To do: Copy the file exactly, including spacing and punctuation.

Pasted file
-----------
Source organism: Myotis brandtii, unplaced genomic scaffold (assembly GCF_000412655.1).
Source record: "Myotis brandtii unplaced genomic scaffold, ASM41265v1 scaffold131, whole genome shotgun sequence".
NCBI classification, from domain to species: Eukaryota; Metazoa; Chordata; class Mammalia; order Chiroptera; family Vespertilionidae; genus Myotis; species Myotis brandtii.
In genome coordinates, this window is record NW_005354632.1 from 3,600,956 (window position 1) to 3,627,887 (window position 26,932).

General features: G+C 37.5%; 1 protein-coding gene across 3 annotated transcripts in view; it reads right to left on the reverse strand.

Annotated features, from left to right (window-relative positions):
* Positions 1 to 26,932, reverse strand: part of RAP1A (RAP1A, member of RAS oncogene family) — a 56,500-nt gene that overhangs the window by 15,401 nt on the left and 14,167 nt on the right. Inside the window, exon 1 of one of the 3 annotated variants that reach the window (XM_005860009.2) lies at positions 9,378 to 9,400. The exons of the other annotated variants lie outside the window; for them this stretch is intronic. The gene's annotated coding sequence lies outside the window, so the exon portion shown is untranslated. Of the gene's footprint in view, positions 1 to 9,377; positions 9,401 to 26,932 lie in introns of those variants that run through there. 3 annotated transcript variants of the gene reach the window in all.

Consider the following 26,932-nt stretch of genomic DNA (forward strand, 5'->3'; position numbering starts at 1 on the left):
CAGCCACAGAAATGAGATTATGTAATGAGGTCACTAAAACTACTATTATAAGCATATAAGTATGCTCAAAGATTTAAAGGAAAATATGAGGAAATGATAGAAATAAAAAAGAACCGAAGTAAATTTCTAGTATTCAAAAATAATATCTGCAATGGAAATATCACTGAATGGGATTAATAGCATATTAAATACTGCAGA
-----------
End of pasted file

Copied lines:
Source organism: Myotis brandtii, unplaced genomic scaffold (assembly GCF_000412655.1).
Source record: "Myotis brandtii unplaced genomic scaffold, ASM41265v1 scaffold131, whole genome shotgun sequence".
NCBI classification, from domain to species: Eukaryota; Metazoa; Chordata; class Mammalia; order Chiroptera; family Vespertilionidae; genus Myotis; species Myotis brandtii.
In genome coordinates, this window is record NW_005354632.1 from 3,600,956 (window position 1) to 3,627,887 (window position 26,932).

General features: G+C 37.5%; 1 protein-coding gene across 3 annotated transcripts in view; it reads right to left on the reverse strand.

Annotated features, from left to right (window-relative positions):
* Positions 1 to 26,932, reverse strand: part of RAP1A (RAP1A, member of RAS oncogene family) — a 56,500-nt gene that overhangs the window by 15,401 nt on the left and 14,167 nt on the right. Inside the window, exon 1 of one of the 3 annotated variants that reach the window (XM_005860009.2) lies at positions 9,378 to 9,400. The exons of the other annotated variants lie outside the window; for them this stretch is intronic. The gene's annotated coding sequence lies outside the window, so the exon portion shown is untranslated. Of the gene's footprint in view, positions 1 to 9,377; positions 9,401 to 26,932 lie in introns of those variants that run through there. 3 annotated transcript variants of the gene reach the window in all.

Consider the following 26,932-nt stretch of genomic DNA (forward strand, 5'->3'; position numbering starts at 1 on the left):
CAGCCACAGAAATGAGATTATGTAATGAGGTCACTAAAACTACTATTATAAGCATATAAGTATGCTCAAAGATTTAAAGGAAAATATGAGGAAATGATAGAAATAAAAAAGAACCGAAGTAAATTTCTAGTATTCAAAAATAATATCTGCAATGGAAATATCACTGAATGGGATTAATAGCATATTAAATACTGCAGA